It took me a long time to get to write this, and it’s not apathy I’m talking about. It’s taken me years and a lot of money. The secret knowledge that is contained in this article will cause me to be excommunicated from the Guild Of Guitarists and charged with the crime of musical heresy.

When I was a lad (cue the maudlin music) I used to press my nose against the window of guitar shops and lust after the expensive guitars contained within, all way out of my price range of course. I had bought into the myth that the music business propagates about their product. The sad truth is that if you can’t do it with the guitar you have now then you just can’t do it. As long as it plays in tune and sounds passable then it is good enough. A guitarist could pick it up and make music with it, if you can’t then you’re not a guitarist yet. Don’t waste any time thinking ‘If I only had the Les Paul Studio whatever.. I would be so much better’ Spending £1500 on a guitar won’t make you sound any better. These guitars do sound better, but after you have plugged it into an amp with very limited bandwidth then pumped the sound out into a room with questionable acoustics that is now full of drunk punters, most of whom can’t tell a major chord from a minor, and whose ears are fried from years of iPod abuse, how much ‘improvement’ do you think the nice new shiny guitar will give you? I’m guessing 1% at best. Seems like a lot of money for 1%…..If you had £1500 to blow, would it be best to spend it on a new guitar or take £1500 worth of time off work and spend it practicing 8 hours a day, some of it with a band? Maybe you could spend some of it on lessons, books and tuition dvd discs. Which of the two scenarios would your listeners say gave the greatest perceived improvement? Now, deep inside, you know this is the truth, you have known it all along but you still want that guitar right?


The obvious question here is then why do we buy these guitars? In my opinion we buy them because it validates us as ‘serious musicians’ whatever that is. We have a good guitar therefore we must be better that the urchins with their cheapo Squires. As you would expect I have spent more time than any sane man should in guitar shops and some of it in vintage guitar shops. These vintage shops are where you hear the ‘Golden tone myth’ propagated, usually by people selling the vintage guitars or by people who have spent a lot on one (You can figure that one out I’m sure..).. Some of these guitars do sound and play very nicely, some don’t. Would you go into a car dealer and say ‘I don’t really want that new car, I’ll take that old one that’s done 100,000 miles and costs 10 times as much please.’? Do you think the average listener will notice the difference? Make no mistake, only very few people will notice the difference between a low end Martin acoustic and a beaten up old Gibson that costs £5000. You might not be one of them. Often it’s a case of the emperor’s new clothes. It’s very tempting to think ‘Oh Hendrix had such and such guitar, I must make sure the nut radius of this guitar is the same blah blah blah…) What you forget is that these old guys just played what they could find, or what they could afford. They didn’t pick a particular guitar from a wall rack of thousands just because it had some perceived sonic excellence.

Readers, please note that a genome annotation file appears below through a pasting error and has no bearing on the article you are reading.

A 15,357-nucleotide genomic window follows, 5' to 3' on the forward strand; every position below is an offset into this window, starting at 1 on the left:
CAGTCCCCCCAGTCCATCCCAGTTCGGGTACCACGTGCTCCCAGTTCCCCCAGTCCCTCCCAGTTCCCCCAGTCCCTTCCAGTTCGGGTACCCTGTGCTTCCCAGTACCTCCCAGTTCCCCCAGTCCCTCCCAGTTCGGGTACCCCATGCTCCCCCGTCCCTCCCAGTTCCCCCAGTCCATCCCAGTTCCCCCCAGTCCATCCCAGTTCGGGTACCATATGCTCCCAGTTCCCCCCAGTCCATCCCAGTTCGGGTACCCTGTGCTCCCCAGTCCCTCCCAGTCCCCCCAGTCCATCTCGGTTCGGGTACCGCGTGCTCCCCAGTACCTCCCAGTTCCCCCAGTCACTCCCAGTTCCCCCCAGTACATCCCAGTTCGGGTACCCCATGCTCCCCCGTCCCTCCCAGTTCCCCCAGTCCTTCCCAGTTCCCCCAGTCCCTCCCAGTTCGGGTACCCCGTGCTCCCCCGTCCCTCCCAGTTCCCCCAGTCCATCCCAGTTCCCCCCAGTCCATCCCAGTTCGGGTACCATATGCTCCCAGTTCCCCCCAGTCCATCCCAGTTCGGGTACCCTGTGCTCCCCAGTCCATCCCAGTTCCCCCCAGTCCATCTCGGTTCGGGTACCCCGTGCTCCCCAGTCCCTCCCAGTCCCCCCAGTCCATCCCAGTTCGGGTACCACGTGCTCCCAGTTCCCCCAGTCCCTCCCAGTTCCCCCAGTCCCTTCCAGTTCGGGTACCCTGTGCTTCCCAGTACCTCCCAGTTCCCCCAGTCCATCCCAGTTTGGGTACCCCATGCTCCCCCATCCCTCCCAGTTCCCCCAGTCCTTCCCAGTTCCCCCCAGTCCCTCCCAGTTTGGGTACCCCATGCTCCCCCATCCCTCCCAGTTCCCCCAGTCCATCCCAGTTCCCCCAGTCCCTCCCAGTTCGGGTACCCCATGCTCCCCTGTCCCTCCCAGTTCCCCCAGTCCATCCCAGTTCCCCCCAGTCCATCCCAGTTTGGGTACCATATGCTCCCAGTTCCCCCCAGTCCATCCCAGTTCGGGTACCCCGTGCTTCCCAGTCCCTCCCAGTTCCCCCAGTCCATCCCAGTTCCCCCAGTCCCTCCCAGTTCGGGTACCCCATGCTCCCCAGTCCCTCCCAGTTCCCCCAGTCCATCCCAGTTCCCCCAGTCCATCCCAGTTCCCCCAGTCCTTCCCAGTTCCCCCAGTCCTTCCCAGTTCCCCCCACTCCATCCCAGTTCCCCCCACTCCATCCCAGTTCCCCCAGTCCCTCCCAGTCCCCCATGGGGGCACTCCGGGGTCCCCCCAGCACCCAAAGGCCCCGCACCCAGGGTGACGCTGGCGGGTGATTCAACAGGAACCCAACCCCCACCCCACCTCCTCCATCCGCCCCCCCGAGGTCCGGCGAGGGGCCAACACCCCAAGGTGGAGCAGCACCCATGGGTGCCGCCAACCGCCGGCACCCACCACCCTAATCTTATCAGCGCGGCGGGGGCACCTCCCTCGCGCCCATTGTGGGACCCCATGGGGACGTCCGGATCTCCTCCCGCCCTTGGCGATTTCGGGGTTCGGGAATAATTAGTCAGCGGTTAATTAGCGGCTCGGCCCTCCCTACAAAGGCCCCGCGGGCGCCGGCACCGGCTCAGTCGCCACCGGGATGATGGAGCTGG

Think about music, what is it? If we take out our self validation and all the peripheral rubbish it’s just the air vibrating. At its purest you should be able to think of something and then the air vibrates. That’s it. At this stage I have absolutely no interest in guitars as objects, testimony to this is the guitar I used for years, the beaten up black Mexican Strat that you may have used at my place. It’s got a huge chunk missing from it I don’t even remember how that happened. If it got stolen tomorrow I would just buy another and, ignoring the financial penalty, I wouldn’t bat an eyelid. (I should confess that I have just upgraded to a very nice Levinson Blade RH4, I just couldn’t resist!) What I am interested in is how to play it better, and how to understand music more deeply, but that isn’t ‘guitars’ though. If I woke up tomorrow and somehow my guitar abilities had been replaced with abilities of the same standard on sax or piano it wouldn’t phase me in the slightest (tuba might cause me some sweaty, sleepless nights though….) It’s about the music not the tool you use, imagine painters sitting around and saying ‘Man I gotta get me some brushes like that Van Gogh used, I can’t do ANY painting till I get some!’ The brush has nothing to do with the painting. Think of any great photographs you may have seen, do you even care what kind of camera was used to take it? A good photographer will get great pictures from the worst camera, all a good camera does is get out of the way slightly more quickly, same with guitars.

The quicker you come to the same conclusions the quicker you will be on your way to becoming a musician, not just a guitarist.